Scenario: you run an app OurApp which deals with users' sensitive data, some of which you are allowed to share with third parties (with the user's consent, of course) and some of which you are not allowed to share even if the user consents. You wish to integrate with a site MiddlemanSite which the user already has an account with. MiddlemanSite will display a dashboard page which directly incorporates the data you are allowed to share, with click-through links to ourapp.com to view the data that isn't allowed to be shared.

Example: MiddlemanSite is the classic petstore app, and OurApp is a veterinary practice, which is allowed to share data like notifications that a user's pet is due a vaccination or checkup, but not the pet's full medical history.

Challenge: what workflow do I use for authenticating the user to OurApp which ensures that the private data is only accessible to the user directly, and not to a compromised or malicious MiddlemanSite, notwithstanding the fact that most of the user's interaction takes place on MiddlemanSite?

Thus far the best authentication workflow I can come up with is this:

Slightly ridiculous workflow

It's clear that we need to have a direct dialogue with the user when first linking the two accounts: we need to do this anyway because we need to collect a secret (in our case an API key for yet another service, which we need in order to make our service work) directly from the user. So when MS posts details to the "this user of ours has just asked to affiliate their account with OurApp, here are their details" endpoint, we return a redirect url for the user to be directed to, where we ask for the SuperSecret. We can consider the user to be 'verified' if they know the SuperSecret.

Then we can set a cookie in the response to that submission which will allow us to identify that user in future visits; so when they click links on the MS dashboard they authenticate with both a token in the link query string (which MS will have access to) and the cookie (which MS won't).

However, re-validating the user on a different device or after a long time is more challenging. I don't want to require the user to re-submit the SuperSecret because generating it is a pain, and we don't want the user to have to set a separate password for OurApp. The best I can come up with is a quasi-two-factor-auth link sent directly from OurApp to the user's email or phone, which the user has to access in order to re-validate. But given that the email/phone data was submitted to OurApp by MiddlemanSite in the first place, I'm uneasy about this being easily spoofable. The best I can think of in terms of mitigation is to display the submitted information back to the user on the signup screen, so the user has a chance to see if it's being mitm'd. And I can't think of a way of supporting the user changing their email/phone settings on MiddlemanSite and safely propagating that change to OurApp.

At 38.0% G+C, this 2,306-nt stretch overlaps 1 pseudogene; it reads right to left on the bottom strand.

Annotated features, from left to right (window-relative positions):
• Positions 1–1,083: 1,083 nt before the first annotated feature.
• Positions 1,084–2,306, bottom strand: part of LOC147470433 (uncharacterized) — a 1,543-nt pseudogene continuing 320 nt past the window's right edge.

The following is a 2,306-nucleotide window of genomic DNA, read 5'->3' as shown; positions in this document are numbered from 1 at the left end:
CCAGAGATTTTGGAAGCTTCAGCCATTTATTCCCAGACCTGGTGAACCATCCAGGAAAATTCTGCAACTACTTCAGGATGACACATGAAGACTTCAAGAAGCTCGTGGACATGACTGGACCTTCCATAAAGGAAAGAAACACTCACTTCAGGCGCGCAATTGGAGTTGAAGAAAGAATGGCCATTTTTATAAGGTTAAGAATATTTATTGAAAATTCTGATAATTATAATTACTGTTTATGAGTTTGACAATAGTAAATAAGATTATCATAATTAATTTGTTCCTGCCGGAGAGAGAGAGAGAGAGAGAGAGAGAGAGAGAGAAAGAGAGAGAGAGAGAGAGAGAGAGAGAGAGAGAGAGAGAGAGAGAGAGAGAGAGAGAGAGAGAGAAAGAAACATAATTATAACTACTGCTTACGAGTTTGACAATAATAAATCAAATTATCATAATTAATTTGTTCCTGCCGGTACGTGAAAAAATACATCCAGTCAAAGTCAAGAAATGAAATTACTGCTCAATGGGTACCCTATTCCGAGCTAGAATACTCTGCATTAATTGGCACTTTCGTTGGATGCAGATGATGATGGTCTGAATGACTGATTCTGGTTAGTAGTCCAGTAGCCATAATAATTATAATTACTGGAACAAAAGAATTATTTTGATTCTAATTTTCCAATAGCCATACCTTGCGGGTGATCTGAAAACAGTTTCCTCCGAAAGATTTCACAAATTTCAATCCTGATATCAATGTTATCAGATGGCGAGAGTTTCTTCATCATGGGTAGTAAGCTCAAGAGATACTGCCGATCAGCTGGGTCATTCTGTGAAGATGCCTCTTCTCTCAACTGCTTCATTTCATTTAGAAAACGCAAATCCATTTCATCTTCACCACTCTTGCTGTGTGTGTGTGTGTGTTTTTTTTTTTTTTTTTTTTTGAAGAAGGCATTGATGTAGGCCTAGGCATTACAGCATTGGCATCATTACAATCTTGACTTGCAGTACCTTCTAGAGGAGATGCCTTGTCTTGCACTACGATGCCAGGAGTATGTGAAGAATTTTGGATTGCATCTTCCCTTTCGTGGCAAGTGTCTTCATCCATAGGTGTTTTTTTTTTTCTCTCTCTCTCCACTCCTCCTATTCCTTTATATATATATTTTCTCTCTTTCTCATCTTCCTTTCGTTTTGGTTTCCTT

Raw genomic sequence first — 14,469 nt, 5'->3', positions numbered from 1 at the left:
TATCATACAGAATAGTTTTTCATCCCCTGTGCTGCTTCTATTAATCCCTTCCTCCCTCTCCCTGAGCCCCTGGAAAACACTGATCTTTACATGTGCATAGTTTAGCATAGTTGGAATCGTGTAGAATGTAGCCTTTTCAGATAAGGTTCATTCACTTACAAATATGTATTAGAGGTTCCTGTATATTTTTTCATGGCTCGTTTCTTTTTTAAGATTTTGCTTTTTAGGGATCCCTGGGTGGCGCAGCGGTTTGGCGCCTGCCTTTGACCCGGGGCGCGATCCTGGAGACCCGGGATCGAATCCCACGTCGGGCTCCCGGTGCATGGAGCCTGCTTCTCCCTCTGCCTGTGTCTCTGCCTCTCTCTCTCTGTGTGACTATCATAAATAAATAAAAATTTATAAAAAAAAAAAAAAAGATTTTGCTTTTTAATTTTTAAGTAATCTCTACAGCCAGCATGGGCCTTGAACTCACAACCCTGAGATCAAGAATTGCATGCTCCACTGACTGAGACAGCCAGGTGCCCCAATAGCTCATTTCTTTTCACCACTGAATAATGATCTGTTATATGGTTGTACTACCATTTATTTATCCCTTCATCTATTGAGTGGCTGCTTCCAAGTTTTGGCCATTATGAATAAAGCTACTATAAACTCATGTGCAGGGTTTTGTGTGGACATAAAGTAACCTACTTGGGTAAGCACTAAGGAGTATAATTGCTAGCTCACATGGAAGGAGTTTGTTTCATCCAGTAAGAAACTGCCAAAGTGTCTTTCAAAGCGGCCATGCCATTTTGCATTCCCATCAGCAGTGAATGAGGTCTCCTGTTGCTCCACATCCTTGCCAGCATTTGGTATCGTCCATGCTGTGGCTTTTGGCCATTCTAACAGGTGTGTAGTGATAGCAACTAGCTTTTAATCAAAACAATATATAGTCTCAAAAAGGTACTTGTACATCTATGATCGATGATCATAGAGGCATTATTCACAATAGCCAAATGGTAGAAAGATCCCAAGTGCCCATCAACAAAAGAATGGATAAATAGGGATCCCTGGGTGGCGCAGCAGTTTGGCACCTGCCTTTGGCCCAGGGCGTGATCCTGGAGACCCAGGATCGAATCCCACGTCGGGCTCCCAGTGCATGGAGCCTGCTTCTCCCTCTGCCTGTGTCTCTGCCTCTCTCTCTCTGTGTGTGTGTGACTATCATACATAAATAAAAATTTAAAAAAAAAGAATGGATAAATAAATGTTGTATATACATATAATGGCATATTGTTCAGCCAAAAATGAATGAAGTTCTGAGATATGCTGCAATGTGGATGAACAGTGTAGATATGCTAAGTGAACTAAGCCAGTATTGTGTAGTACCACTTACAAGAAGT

0) Is there a standard protocol for this sort of authentication workflow that I should be using instead of reinventing a wheel?

1) Are there obvious security weaknesses in this workflow, beyond its extreme verbosity? Assume that MiddlemanSite is either fully compromised or itself malicious, and seeks to gain access to users' non-shareable data.

2) Is there a better protocol I could use for re-validating users to replace using their email/phone records? Needs to support the user logging in to MiddlemanSite on a new device and immediately clicking through from their dashboard to a page on OurApp.

  • 1
    This is exactly what OAuth was designed for, and how just about everyone these days, including huge data providers like Google and Facebook allow third parties to be authorized for, and then access limited sets of user data.
    – Xander
    Jul 13, 2020 at 3:11

1 Answer 1


This is a really big question, and one that might benefit from being broken down a bit. I'll start with question #0, though.

Is there a standard protocol? Several. It depends on exactly how you want to do this. Consider this extremely simple approach: